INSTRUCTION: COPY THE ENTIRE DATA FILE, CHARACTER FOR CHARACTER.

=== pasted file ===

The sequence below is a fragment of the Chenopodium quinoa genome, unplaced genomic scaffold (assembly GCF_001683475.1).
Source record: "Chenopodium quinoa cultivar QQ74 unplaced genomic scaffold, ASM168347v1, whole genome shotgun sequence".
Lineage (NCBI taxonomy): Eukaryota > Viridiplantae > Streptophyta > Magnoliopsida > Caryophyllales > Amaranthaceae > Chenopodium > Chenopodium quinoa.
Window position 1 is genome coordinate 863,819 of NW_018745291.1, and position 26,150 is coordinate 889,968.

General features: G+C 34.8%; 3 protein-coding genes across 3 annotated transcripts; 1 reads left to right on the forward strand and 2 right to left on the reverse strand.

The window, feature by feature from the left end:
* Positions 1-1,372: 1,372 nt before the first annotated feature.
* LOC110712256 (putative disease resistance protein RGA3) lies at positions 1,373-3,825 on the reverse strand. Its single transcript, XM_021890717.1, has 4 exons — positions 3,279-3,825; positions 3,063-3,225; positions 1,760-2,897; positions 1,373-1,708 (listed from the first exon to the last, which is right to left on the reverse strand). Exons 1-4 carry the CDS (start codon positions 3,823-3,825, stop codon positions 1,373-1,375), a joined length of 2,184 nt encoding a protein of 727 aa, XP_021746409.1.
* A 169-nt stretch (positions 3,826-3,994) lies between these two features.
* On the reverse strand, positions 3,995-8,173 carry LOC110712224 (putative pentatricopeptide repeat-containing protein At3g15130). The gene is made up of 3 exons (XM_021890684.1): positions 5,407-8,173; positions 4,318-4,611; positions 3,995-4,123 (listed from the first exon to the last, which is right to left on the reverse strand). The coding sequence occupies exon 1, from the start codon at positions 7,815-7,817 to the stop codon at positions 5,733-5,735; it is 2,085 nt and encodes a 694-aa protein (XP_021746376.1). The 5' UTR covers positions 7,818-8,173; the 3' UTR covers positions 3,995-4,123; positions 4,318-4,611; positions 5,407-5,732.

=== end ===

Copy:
The sequence below is a fragment of the Chenopodium quinoa genome, unplaced genomic scaffold (assembly GCF_001683475.1).
Source record: "Chenopodium quinoa cultivar QQ74 unplaced genomic scaffold, ASM168347v1, whole genome shotgun sequence".
Lineage (NCBI taxonomy): Eukaryota > Viridiplantae > Streptophyta > Magnoliopsida > Caryophyllales > Amaranthaceae > Chenopodium > Chenopodium quinoa.
Window position 1 is genome coordinate 863,819 of NW_018745291.1, and position 26,150 is coordinate 889,968.

General features: G+C 34.8%; 3 protein-coding genes across 3 annotated transcripts; 1 reads left to right on the forward strand and 2 right to left on the reverse strand.

The window, feature by feature from the left end:
* Positions 1-1,372: 1,372 nt before the first annotated feature.
* LOC110712256 (putative disease resistance protein RGA3) lies at positions 1,373-3,825 on the reverse strand. Its single transcript, XM_021890717.1, has 4 exons — positions 3,279-3,825; positions 3,063-3,225; positions 1,760-2,897; positions 1,373-1,708 (listed from the first exon to the last, which is right to left on the reverse strand). Exons 1-4 carry the CDS (start codon positions 3,823-3,825, stop codon positions 1,373-1,375), a joined length of 2,184 nt encoding a protein of 727 aa, XP_021746409.1.
* A 169-nt stretch (positions 3,826-3,994) lies between these two features.
* On the reverse strand, positions 3,995-8,173 carry LOC110712224 (putative pentatricopeptide repeat-containing protein At3g15130). The gene is made up of 3 exons (XM_021890684.1): positions 5,407-8,173; positions 4,318-4,611; positions 3,995-4,123 (listed from the first exon to the last, which is right to left on the reverse strand). The coding sequence occupies exon 1, from the start codon at positions 7,815-7,817 to the stop codon at positions 5,733-5,735; it is 2,085 nt and encodes a 694-aa protein (XP_021746376.1). The 5' UTR covers positions 7,818-8,173; the 3' UTR covers positions 3,995-4,123; positions 4,318-4,611; positions 5,407-5,732.